One of the interesting aspects of being a Minister is the diversity of experiences you get to have in the course of everyday life. Case and point, a couple of days ago I found myself, along with another Minister and the Mayor of Fulton, being asked to judge some essays that had been submitted in hopes of winning a scholarship from the Veterans of Foreign Wars. The subject for the essays was “What being a Citizen means to me”. These essays were submitted by 6-8th graders and were to be somewhere around 300-400 words in length. I was really impressed with the various approaches each took to tackle the subject. Some of them were rather humorous, one even invoking a quote from Adlai Stevenson! I hadn’t heard that name in a very long time! All of them emphasized the importance of being a good citizen and did a really nice job of defining it. This is what I wanted to focus on in this blog post.
Without exception, these preteen & teen students identified several core aspects of citizenship. One recurring theme that surprised me had to do with their insistence that citizens be respectful of the leaders of the country, even if they didn’t particularly agree with them. This is a value that I was also taught as a young person growing up. And it is a value that I still try to follow today. As the judging of the essays concluded, I found myself reflecting on a question that this awareness of being respectful raised: Where did these young people learn this value? I suppose the easy answer is to assume that they learned this value from their parents or others who have influence over them. But thinking upon this more fully, I was left more confused.
What I have noticed about the current culture, especially among many adults, is the open disrespect for people who find themselves in positions of leadership. Please don’t misunderstand my point. I am not suggesting that people not express their opinions about the various things that effect their lives and on which they have deep felt convictions. I am suggesting that many adults have not honored the time-honored understanding of what it means to be a good citizen described by these young people. Perhaps the reason that each of these essays dealt with this particular dimension of citizenship should be seen as their awareness that things are not right around them. How many times has it been the idealism of youth that has challenged the status quo and led to real, positive change within our world?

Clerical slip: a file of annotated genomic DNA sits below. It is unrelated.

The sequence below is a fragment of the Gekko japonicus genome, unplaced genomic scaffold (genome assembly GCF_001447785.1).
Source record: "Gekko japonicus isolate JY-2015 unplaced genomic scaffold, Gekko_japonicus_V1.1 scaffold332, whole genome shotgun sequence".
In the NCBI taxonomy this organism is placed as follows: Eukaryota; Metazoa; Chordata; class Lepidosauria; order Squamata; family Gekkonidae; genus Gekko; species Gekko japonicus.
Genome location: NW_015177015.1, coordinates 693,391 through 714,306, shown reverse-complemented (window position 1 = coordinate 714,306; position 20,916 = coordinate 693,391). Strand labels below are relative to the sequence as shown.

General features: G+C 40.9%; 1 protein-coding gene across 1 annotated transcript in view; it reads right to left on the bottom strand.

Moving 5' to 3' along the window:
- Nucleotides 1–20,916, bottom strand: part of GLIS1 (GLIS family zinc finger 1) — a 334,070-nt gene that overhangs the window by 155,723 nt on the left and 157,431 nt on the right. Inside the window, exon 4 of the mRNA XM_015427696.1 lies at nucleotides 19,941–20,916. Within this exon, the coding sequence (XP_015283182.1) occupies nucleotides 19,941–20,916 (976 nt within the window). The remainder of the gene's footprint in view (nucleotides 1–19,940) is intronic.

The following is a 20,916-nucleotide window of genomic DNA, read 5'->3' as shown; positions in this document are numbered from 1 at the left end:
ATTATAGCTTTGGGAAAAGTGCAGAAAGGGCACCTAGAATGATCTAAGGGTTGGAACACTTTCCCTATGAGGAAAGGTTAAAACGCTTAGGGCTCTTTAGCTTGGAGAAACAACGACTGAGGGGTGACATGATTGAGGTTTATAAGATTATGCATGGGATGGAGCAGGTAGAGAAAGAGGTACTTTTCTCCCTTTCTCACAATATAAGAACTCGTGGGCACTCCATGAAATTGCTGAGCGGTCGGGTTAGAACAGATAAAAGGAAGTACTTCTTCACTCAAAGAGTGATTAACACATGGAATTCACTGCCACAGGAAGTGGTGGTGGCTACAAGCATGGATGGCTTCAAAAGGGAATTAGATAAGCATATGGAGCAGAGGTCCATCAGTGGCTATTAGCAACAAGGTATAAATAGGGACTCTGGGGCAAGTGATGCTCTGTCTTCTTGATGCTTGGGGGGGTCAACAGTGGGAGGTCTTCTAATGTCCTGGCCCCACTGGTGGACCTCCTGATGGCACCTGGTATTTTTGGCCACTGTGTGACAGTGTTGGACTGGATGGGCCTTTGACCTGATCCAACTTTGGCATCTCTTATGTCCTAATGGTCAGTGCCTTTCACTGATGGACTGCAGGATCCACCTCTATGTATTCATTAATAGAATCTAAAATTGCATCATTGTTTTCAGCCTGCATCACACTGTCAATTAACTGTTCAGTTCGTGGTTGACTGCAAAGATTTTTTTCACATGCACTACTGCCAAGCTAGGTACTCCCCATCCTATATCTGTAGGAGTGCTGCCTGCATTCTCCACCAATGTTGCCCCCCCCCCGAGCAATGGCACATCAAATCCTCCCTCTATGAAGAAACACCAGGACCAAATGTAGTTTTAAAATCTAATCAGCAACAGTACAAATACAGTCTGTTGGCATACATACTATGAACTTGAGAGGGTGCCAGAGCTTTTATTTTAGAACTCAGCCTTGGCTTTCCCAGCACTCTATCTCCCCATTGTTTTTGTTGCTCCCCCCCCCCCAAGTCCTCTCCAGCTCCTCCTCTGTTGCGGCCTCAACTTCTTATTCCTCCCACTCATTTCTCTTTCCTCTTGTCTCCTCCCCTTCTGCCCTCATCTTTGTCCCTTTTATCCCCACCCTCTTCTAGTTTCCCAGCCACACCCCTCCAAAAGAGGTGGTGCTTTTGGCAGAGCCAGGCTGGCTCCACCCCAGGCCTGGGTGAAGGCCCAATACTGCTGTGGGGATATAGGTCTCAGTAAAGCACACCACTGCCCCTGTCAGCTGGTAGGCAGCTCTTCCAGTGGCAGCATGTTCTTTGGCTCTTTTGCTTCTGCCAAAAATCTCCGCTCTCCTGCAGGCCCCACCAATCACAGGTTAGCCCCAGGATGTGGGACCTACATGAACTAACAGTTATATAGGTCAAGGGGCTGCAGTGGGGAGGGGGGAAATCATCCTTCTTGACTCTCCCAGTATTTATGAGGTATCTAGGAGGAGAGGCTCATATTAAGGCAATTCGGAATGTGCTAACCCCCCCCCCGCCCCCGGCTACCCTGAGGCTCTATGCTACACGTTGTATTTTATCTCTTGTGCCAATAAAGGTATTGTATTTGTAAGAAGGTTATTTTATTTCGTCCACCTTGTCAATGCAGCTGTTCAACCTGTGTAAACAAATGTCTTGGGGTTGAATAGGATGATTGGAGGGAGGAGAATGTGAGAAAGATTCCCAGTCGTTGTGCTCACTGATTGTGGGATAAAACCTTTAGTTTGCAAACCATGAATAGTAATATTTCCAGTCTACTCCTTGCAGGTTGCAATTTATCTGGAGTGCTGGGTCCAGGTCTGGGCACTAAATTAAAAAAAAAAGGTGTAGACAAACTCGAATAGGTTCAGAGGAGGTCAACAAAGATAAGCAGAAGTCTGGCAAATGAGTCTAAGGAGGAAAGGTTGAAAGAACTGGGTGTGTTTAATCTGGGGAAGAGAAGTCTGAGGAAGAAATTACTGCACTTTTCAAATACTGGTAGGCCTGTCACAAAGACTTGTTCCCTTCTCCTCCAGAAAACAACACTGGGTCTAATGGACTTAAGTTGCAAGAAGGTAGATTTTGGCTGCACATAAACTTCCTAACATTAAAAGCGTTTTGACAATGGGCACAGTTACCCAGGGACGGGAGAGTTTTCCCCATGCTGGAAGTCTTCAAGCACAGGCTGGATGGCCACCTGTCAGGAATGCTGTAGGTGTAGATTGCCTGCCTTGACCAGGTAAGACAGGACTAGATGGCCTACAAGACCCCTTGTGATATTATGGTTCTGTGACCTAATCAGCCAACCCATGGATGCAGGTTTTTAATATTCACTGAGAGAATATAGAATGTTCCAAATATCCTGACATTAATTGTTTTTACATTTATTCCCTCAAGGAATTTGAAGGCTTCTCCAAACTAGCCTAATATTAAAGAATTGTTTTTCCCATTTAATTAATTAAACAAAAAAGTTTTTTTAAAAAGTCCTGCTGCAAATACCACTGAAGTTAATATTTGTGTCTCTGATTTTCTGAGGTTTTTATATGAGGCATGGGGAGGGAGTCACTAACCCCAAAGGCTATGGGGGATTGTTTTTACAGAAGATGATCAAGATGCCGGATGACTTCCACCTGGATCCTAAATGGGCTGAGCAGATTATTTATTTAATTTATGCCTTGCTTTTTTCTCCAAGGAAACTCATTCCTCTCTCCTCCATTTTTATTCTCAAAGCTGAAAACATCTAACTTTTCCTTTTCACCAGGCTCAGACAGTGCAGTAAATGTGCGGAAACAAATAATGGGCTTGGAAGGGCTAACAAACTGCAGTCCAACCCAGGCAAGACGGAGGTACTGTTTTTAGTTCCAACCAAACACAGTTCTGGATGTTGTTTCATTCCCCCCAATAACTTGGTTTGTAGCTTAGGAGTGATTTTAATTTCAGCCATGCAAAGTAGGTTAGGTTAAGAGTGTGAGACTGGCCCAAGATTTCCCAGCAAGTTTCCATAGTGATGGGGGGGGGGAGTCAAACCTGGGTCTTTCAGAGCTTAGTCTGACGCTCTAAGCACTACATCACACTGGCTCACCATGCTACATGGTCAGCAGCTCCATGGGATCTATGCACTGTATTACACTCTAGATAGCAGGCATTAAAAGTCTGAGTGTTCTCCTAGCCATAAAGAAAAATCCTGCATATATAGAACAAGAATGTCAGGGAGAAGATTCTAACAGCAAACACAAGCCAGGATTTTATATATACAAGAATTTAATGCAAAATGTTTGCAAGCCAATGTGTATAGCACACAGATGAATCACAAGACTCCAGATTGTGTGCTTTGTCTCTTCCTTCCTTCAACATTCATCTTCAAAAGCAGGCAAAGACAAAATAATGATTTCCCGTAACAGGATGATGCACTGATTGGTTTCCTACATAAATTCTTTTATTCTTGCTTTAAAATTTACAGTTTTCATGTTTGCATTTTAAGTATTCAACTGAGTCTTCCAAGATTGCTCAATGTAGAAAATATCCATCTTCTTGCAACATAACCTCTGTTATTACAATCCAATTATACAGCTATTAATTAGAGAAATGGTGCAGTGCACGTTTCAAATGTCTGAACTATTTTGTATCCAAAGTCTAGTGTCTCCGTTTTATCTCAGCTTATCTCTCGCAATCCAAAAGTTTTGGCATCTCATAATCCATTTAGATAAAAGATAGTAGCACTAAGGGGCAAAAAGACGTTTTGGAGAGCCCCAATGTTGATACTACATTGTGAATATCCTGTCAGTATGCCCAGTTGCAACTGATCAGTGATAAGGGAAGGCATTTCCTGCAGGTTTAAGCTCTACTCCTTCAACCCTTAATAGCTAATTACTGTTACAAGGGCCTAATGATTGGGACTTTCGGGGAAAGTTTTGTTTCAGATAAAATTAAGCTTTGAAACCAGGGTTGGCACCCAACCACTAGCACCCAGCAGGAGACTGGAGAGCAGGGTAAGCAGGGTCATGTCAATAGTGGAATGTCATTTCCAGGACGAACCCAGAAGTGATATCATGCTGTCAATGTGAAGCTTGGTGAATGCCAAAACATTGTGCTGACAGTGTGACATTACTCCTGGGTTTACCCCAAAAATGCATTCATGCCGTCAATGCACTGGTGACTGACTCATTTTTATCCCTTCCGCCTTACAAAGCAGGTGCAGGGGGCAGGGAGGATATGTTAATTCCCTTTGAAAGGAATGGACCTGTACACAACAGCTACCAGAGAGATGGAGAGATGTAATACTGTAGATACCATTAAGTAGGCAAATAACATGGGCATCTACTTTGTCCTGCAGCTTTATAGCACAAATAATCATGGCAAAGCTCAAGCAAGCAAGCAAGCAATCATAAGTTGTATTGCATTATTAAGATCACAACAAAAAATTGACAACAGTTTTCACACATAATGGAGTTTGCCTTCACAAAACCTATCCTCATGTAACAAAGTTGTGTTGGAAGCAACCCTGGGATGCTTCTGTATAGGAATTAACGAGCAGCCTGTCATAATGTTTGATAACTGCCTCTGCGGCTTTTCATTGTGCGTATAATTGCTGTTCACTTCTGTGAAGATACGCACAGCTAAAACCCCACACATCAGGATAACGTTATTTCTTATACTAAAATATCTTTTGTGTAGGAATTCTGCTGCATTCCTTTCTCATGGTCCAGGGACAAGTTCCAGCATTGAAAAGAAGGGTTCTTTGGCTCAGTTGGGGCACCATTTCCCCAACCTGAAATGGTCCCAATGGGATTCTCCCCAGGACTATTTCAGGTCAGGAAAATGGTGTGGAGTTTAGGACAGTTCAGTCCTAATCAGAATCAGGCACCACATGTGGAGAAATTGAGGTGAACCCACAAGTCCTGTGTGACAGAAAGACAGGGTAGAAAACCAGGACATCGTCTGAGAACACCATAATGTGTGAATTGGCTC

Back to that quote by Adlai Stevenson: “Patriotism is not short, frenzied outbursts of emotion, but the tranquil and steady dedication of a lifetime.” While the subject of the essays was citizenship, patriotism is often seen as a dimension of it. There seems to be a lot of “short, frenzied outbursts” today in our culture and I think it is having a negative impact on the culture.
Now some of you have patiently read my ramblings so far and may be asking a question: what in the world is this preacher going on about citizenship and patriotism and the like? What does this have to do with being a Christ-follower? Well, if you are asking those questions let me try and answer them. Many Christ-followers today seem to have adopted a similar strategy with respect to following Christ as I have been describing. Consider this brief passage from James’ Epistle,
“Do not merely listen to the word, and so deceive yourselves. Do what it says. 23 Anyone who listens to the word but does not do what it says is like someone who looks at his face in a mirror 24 and, after looking at himself, goes away and immediately forgets what he looks like. 25 But whoever looks intently into the perfect law that gives freedom and continues in it—not forgetting what they have heard, but doing it—they will be blessed in what they do.”
The point I hope you will see is that like citizenship, following Christ isn’t simply about having the correct answers or hearing the proper perspective. Following Christ involves DOING what the Word says. It is possible to think we might be acting as a good citizen; our behavior might be saying otherwise. Similarly, we might think we are walking well with Christ and all the while violating core principles of what that means.
I for one was greatly encouraged to read the essays and was honored to be asked. These young people clearly are bright and picking up good values. May those of us who are adults hear their words and perhaps modify our behaviors to the betterment of our nation. May those who are Christ-followers watch our walk to make sure it conforms to the King’s standards.